Several TV shows and movies have featured bullets — usually deployed by the bad guys — that fly around corners and look for one person or object in particular. We don’t have those yet, but a new projectile developed for snipers at Sandia National Laboratory could be a game-changer for taking out distant targets.
This projectile — it really isn’t a bullet, for reasons explained below — is about four inches long and is contained within a protective sabot (shell) when loaded into the rifle. Without the sabot, the projectile looks like a miniature missile and is technically a “fletchette.” The sabot guards the fins on the projectile prior to firing, and provides a seal against the walls of the gun barrel to get the most out of the powder charge that propels it.
When the projectile leaves the barrel, the sabot falls off.
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Once in flight, a sensor in the nose of the projectile looks for a laser designator in the same way a smart bomb dropped from an airplane does. Neither the bomb nor the sniper projectile is self-propelled, instead using gravity and momentum to find its way to its target. The laser sensor adjusts the fins on the fletchette up to 30 times each second to correct the course to the target.
As long as the projectile can “see” the laser-illuminated target and it’s moving in the same general direction, it can impact with far greater accuracy than most human snipers could manage.
The new projectile isn’t really a bullet, and it won’t be fired from a conventional rifle. Bullets are spun as they travel down the barrel of the firearm that launches them, so they’re spinning many times each second while in flight. This spin stabilizes the flight path of the bullet, making it more resistant to wind and changes in air density that would drag a non-spinning bullet off course.
Spinning a projectile with aerodynamic fins wouldn’t accomplish anything and would confuse the projectile’s on board systems, so the barrels of these rifles are more like smooth-bore cannons.
Sandia attached an LED to one projectile to make it act like a tracer and reveal its flight path. The time-lapse photo above clearly shows the projectile changing course in flight, behaving very differently than a conventional bullet would. The video below offers another look.
Long-range snipers have to have more than just a sharp eye and a steady hand. As targets get farther away, bullets are in the air longer and forces have more opportunity to make them stray from their intended path. The sniper has to take into account the density of the air, wind direction and speed (which may be different at the target’s location), any change in elevation between his rifle and the target, and the refractive error of his scope at that distance.
Just the effect of gravity on the bullet is significant. While bullets are often described as being “in flight” while on their way to their targets, there’s really no flying involved. As soon as the bullet leaves the gun barrel, gravity will begin pulling it earthward, accelerating it in that direction at a rate of 32-feet-persecond-squared.
Counterintuitive as it seems, if you were to fire a bullet across a very flat landscape with no obstructions, and at the same time drop another bullet from the same height as the gun muzzle, they would both strike the earth at the same time (with possibly a slight error to account for the curvature of the earth), as they’re both being pulled down by the same force of gravity. While gravity is working in that direction, the bullet is decelerating along the vector it was given when it was expelled from the gun barrel, since its only source of propulsion stopped at that instant.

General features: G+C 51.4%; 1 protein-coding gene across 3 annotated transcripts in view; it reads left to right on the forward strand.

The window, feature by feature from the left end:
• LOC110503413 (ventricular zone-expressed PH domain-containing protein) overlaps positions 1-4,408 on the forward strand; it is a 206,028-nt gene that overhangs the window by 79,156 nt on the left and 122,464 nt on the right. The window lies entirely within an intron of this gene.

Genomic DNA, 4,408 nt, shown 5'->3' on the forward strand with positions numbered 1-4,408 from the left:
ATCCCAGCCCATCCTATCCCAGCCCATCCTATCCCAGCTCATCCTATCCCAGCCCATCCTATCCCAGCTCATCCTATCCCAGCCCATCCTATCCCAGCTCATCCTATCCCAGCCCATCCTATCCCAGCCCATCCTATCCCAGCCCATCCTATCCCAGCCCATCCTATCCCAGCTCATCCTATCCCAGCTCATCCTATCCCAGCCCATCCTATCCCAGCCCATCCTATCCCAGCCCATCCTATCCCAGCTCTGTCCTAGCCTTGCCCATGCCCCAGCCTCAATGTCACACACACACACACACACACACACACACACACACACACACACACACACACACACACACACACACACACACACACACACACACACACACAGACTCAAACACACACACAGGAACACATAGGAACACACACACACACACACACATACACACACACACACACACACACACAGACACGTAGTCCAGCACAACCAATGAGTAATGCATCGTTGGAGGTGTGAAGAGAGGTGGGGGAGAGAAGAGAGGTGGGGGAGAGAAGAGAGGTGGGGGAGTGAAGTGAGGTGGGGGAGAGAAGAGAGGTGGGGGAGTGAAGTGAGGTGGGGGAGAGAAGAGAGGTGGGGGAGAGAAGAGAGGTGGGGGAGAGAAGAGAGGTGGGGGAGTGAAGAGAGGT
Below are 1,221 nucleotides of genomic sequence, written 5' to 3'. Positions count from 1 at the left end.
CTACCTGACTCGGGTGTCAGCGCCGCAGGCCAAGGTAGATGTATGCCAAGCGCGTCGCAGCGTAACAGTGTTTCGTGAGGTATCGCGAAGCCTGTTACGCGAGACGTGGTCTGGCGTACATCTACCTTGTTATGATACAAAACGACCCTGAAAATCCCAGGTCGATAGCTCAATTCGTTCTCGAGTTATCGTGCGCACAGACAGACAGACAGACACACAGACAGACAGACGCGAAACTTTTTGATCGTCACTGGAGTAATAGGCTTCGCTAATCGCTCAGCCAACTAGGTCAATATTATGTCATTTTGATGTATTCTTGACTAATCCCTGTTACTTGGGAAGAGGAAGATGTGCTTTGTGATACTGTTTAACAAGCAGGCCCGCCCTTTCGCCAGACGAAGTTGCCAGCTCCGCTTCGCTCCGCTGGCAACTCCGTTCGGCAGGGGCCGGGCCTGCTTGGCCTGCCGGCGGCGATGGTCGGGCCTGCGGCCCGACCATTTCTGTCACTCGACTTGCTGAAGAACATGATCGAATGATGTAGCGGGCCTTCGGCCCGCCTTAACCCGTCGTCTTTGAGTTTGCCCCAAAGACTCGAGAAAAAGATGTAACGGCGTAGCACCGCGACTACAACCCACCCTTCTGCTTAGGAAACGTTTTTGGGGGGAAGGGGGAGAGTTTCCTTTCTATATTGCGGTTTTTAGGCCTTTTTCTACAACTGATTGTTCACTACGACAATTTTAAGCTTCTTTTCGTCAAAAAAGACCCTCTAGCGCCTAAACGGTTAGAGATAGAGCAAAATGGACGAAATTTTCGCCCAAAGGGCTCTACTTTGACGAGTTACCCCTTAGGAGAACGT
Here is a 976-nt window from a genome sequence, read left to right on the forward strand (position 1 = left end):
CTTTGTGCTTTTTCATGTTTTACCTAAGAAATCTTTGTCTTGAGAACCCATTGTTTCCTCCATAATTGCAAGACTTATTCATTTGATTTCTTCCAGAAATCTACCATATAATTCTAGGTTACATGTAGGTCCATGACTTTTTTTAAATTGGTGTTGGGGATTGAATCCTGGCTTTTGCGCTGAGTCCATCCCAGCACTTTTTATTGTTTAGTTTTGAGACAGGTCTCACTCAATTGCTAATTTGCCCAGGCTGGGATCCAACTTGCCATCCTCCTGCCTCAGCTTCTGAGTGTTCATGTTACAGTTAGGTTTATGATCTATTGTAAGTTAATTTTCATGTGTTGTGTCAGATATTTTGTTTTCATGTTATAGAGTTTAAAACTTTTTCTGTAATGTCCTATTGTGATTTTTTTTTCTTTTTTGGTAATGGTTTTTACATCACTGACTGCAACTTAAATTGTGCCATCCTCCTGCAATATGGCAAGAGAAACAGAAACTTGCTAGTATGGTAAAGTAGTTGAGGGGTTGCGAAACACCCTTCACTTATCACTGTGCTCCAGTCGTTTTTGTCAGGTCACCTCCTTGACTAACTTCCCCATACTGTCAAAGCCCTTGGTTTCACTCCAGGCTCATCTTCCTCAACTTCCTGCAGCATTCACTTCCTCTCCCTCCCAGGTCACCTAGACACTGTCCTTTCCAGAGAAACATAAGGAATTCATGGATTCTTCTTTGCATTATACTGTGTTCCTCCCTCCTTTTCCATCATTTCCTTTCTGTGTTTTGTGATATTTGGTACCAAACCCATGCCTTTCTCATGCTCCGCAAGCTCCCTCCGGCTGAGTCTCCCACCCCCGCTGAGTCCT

Factor in the air density and wind issues described previously, both of which will affect the bullet in some way, and you get a sense of how complicated this can get.
Sandia is looking for a manufacturing partner to produce the new projectile, and I doubt these things are going to be cheap. Their press release describes potential customers as “the military, law enforcement, and recreational shooters,” but frankly, I hope these aren’t sold privately. I’m no gun-grabber, but I have difficulty imagining any lawful private use for these.
About the author
Tim Dees is a writer, editor, trainer, and former law enforcement officer. After 15 years as a police officer with the Reno Police Department and elsewhere in Northern Nevada, Tim taught criminal justice as a full-time professor and instructor at colleges in Wisconsin, West Virginia, Georgia, and Oregon.
He was also a regional training coordinator for the Oregon Dept. of Public Safety Standards & Training, providing in-service training to 65 criminal justice agencies in central and eastern Oregon.
Tim has written more than 300 articles for nearly every national law enforcement publication in the United States, and is the author of The Truth About Cops, published by Hyperink Press. In 2005, Tim became the first editor-in-chief for Officer.com, moving to the same position for LawOfficer.com at the beginning of 2008. He now writes on applications of technology in law enforcement from his home in SE Washington state.
Tim holds a bachelor’s degree in biological science from San José State University, a master’s degree in criminal justice from The University of Alabama, and the Certified Protection Professional credential from ASIS International. He serves on the executive board of the Public Safety Writers Association.